William H. Knapp III

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This homework was due on Friday, November 16 at 06:00 a.m. Turkish time. Late submissions receive half credit.

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1. What test should you use to test the hypothesis that a mean is equal to some value when you don't know the population variance.
Independent t-test.
One-sample t-test.
Paired t-test.
z-test.

2. What type of test should you use if you have two correlated samples and don't know the population variance.
Independent t-test.
One-sample t-test.
Paired t-test.
z-test.

3. What happens when you add two independent sets of scores together?
The variance of the sum is greater than the variance of either of the individual sets.
The variance of the sum is less than the variance of the individual sets.
The variance of the sum is the same as the variance of the more variable set.
There is not enough information to tell.

4. What happens when you subtract one set of scores from another?
The shared variance of the sets add.
The shared variance of the sets is eliminated.
The shared variance of the sets adds for paired samples and subtracts for independent samples.
There is not enough information to tell.

5. When is a paired t-test preferred over an independent t-test?
Any time the samples are paired.
Any time the samples are paired on some variable(s) that affect the variable of interest.
Any time the samples are paired on some variable(s) that affect the variable of interest other than the variable of interest itself.
All the time.
Never.

6. Compared to two-tailed independent t-tests, what variables should be smaller for corresponding paired t-tests when the samples have been paired appropriately?
The critical values for t.
The observed t-statistic.
The p-value.
The standard error term.

7. Imagine you performed a paired t-test with an alpha level .01. There were 25 observations in each sample and the observed t-statistic was 7.3. How should you report your results in APA format?
p<.01, t(7.3)=50
p>.01, t(48)=7.3
t(24)=7.3, p<.01
t(48)=7.3, p>.01
t(7.3)=24, p=.01

8. For the next set of questions, please download this data save it and load it appropriately into R.
If a question requires you to create a difference score, please subtract the sample 2 data from the sample 1 data to ensure we get the same answer.
Imagine you're offering statistical consultation and analysis services while you're in college so you have extra spending money. A frantic psychologist runs up to you and gives you the data for sample 2. He wants it analyzed and tells you to use an alpha of .01. After questioning, you discover that he's interested in whether or not frequent facebook users are unhappier than average. Not knowing what 'average' means, you question him further and discover that he's given a sample of frequent facebook users a happiness test with a mean of 100 where higher scores indicate more happiness. Armed with this information, you begin your work. What's the critical t for the test you should perform?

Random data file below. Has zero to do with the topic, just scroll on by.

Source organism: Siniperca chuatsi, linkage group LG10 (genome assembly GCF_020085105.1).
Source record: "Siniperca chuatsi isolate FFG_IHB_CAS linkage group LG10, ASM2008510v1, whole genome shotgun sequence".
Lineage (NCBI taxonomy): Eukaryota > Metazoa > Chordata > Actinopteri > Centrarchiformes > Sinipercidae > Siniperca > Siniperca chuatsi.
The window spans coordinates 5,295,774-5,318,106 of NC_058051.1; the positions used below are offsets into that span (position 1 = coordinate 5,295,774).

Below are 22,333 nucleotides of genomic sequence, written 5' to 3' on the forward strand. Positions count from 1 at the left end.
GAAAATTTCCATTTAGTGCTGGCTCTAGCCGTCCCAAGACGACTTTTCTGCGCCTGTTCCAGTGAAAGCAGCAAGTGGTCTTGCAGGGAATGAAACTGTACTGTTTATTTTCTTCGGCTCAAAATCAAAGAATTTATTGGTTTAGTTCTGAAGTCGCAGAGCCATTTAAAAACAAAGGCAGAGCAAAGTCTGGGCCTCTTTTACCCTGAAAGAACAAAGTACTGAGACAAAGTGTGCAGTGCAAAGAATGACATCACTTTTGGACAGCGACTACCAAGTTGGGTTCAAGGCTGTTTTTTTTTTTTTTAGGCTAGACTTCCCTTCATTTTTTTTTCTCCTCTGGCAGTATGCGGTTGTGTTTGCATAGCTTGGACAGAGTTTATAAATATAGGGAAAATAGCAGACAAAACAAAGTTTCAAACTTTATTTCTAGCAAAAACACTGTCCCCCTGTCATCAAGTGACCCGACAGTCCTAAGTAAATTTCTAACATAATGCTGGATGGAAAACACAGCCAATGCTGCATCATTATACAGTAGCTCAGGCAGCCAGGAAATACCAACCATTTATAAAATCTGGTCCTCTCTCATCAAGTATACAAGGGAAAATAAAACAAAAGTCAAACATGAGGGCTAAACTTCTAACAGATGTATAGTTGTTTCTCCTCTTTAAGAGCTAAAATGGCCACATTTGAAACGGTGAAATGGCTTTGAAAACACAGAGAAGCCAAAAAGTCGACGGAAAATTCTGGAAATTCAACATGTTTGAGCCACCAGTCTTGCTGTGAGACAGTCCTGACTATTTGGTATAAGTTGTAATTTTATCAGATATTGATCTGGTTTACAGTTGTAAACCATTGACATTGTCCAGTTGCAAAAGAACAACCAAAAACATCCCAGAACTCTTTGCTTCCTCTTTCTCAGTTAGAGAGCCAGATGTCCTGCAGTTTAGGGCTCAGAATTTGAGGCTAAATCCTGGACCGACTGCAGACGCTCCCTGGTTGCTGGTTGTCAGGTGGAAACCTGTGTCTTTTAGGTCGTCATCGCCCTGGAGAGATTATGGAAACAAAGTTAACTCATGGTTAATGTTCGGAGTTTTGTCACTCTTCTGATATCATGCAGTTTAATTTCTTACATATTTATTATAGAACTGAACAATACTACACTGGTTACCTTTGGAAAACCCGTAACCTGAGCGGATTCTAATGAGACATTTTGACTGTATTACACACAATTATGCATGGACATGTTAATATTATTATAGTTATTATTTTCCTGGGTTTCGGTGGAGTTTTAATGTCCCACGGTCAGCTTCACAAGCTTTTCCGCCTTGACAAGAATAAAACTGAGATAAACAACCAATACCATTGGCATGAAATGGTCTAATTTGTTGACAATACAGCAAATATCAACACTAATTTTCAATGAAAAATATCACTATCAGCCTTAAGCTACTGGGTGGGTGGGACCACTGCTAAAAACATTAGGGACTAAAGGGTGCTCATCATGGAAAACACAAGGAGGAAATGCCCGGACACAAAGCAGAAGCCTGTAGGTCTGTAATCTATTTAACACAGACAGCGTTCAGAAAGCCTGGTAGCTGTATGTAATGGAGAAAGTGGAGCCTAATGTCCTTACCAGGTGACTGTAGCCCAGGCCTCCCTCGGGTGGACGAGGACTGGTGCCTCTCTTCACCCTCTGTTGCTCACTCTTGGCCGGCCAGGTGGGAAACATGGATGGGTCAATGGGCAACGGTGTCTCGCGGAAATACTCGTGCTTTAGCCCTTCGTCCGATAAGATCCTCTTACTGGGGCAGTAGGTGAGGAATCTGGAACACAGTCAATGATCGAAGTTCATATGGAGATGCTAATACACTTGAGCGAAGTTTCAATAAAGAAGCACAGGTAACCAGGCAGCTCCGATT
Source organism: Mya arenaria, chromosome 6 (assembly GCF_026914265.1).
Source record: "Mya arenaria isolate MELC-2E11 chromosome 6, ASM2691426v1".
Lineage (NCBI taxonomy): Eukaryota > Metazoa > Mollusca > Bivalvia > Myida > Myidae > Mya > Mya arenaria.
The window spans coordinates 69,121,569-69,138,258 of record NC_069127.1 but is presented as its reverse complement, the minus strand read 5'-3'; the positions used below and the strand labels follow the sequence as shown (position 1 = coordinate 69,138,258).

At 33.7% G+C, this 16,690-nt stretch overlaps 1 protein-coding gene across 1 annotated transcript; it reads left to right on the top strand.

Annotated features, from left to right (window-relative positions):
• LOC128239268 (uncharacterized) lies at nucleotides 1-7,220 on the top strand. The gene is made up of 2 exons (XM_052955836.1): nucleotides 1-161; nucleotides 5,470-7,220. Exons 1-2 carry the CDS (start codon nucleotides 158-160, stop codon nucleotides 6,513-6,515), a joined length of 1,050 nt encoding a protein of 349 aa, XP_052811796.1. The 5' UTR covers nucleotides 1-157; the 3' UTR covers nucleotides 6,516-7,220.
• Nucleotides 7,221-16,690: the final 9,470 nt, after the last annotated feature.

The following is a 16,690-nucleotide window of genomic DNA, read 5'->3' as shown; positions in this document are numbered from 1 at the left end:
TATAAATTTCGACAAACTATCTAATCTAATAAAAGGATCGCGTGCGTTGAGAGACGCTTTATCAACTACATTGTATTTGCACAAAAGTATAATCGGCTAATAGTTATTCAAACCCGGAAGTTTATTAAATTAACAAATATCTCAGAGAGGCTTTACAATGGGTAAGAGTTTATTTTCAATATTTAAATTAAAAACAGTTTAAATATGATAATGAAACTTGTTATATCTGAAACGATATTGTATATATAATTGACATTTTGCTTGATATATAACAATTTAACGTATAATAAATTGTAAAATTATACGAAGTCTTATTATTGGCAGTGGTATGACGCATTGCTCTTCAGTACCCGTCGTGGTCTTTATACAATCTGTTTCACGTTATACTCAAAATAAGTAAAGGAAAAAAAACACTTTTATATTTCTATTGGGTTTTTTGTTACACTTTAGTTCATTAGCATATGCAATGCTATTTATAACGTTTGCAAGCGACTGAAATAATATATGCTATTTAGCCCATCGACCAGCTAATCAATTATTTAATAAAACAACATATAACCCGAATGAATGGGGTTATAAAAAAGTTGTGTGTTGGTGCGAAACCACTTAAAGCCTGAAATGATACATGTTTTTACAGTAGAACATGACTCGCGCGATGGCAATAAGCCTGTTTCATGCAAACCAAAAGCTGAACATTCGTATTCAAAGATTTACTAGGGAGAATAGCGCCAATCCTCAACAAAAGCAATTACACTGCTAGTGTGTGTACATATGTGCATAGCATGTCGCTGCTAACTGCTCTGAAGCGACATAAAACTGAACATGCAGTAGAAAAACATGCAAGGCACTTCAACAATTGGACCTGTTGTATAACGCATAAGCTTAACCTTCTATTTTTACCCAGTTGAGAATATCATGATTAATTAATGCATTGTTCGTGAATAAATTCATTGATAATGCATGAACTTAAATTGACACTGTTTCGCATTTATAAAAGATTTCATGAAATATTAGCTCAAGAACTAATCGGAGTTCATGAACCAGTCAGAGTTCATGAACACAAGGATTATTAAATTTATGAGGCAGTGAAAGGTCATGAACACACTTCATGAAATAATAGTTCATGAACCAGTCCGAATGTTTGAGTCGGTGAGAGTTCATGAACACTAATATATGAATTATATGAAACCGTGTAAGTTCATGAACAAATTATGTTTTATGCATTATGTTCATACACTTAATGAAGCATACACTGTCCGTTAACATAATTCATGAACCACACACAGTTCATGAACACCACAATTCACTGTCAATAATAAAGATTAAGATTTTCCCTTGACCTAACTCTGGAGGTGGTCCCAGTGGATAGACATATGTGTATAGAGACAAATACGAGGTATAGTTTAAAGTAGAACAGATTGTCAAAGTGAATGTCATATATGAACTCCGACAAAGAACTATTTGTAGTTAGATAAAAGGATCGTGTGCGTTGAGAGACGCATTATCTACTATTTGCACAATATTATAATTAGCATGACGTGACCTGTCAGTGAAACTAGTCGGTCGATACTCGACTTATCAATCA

9. What's the standard error term that you'll use for your test?

10. What's the observed value of t?

11. What should you do?
Fail to reject the null.
Reject the null.
Not enough information to tell.

12. What's the p-value for the test you performed?

13. Still glowing with pride from the fact that you completed the task so quickly in R, you call the professor to come pick up the results. The professor stops by and looks angrily at your work. "Humph! You shouldn't have done a one tailed test." Based on what they told you before, you knew you did the right thing originally. Since you need the money, you decide not to tell this absent-minded professor off. Like a honey badger grabbing a king cobra, you grab the results and quickly update the p-value. Astonished the professor hands you your money. What's the new p-value?

14. The next day, the professor accosts you and even more frantically tells you that they forgot to give you the data for the sample 1 control group of infrequent facebook users. "No problem," you say. You take a quick look at the data and notice they look strongly correlated. You ask, "These are paired samples right?" The frenetic professor looks quizzically for a moment before telling you the samples are independent. When you ask if they're sure, the professor huffs off shouting "Of course I'm sure. I'm the professor here! Make sure you use a two-tailed test with an alpha level of .01." What's your new standard error term?

15. What's the corresponding t-statistic?

16. What's the corresponding p-value?

17. Just as you're getting ready to call the professor, they burst in on you. Like a maniac they're shouting "Of course the samples were paired, stupid. I was testing you and you failed. Now redo the analyses correctly." Having had enough, you tell the professor that if they want you to help them any more, they're going to have to pay you twice as much, up-front, and in cash. The professor hangs their head and says "Ok, what else can I do. I wish I would have studied statistics harder when I was a student." You tell them to grab a chair and some tea while you redo the analyses. What's the new standard error term?

18. What's the corresponding t-statistic?

19. What's the corresponding p-value?

20. What does this evidence suggest?
Frequent facebook users are happier.
Frequent facebook users are less happy.
Frequent facebook users are equally happy.
We need more information before we can draw a conclusion from these data.